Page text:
Sander Leeuw, José Lobo, Deborah Strumsky

Paper #: 11-02-003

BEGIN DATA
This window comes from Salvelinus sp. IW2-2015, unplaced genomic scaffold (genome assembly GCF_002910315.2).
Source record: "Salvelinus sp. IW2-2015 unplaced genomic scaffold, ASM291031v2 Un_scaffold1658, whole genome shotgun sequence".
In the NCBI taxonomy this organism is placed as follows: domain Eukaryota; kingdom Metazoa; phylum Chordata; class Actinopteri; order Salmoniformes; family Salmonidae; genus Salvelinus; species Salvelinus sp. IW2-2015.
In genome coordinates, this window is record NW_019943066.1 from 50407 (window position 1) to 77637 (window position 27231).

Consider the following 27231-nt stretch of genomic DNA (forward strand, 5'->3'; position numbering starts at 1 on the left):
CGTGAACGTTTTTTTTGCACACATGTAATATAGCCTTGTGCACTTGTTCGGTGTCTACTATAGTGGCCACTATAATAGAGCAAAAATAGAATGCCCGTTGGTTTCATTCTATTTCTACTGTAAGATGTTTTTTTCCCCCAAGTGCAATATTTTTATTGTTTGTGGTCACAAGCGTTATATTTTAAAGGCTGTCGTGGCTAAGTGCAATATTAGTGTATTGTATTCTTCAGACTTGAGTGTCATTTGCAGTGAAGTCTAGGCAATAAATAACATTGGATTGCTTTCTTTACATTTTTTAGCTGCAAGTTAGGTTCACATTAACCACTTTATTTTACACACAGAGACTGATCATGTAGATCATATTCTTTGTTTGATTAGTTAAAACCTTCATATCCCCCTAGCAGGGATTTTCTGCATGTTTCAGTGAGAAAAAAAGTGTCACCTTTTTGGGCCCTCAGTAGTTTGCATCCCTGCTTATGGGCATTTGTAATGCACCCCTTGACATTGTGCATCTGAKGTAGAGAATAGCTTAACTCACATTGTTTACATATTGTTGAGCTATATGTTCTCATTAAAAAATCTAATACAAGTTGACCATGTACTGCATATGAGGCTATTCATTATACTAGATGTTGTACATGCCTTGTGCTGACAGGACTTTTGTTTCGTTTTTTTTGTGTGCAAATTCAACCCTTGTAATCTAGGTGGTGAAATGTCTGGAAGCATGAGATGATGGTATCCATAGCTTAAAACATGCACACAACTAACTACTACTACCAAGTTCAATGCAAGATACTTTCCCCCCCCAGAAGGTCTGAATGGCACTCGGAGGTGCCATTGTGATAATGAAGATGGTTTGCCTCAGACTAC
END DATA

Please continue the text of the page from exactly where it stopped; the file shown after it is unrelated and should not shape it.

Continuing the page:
Much work on technological change agrees that the recombination of new and existing technological capabilities is one of the principal sources of technological novelty. But there have been instances in the history of technology of new technologies appearing with few antecedents and which originate technological pathways rather than extend existing ones. The many discussions about the relative roles of recombination and origination as sources of technological novelty have not provided much by way of quantification, which is not surprising given the difficulties in discretizing technologies and classifying technological novelty. In the present discussion we use the patent technology codes employed by the U.S. patent office to classify patents to identify four sources of technological novelty. The resulting taxonomy is based on the newness of the technological capabilities constituting an invention. We then use this taxonomy to quantify the relative importance of recombining or reusing existing technological capabilities, and of originating new capabilities, as a source of technological novelty. Our results clearly show that the process of invention, as recorded by patents granted by the U.S. Patent Office, as been primarily a combinatorial process with a very limited role for the development of original technologies. The importance of reusing existing technological capabilities to generate inventions has been steadily rising and recently overtook recombination as the source of most new patents.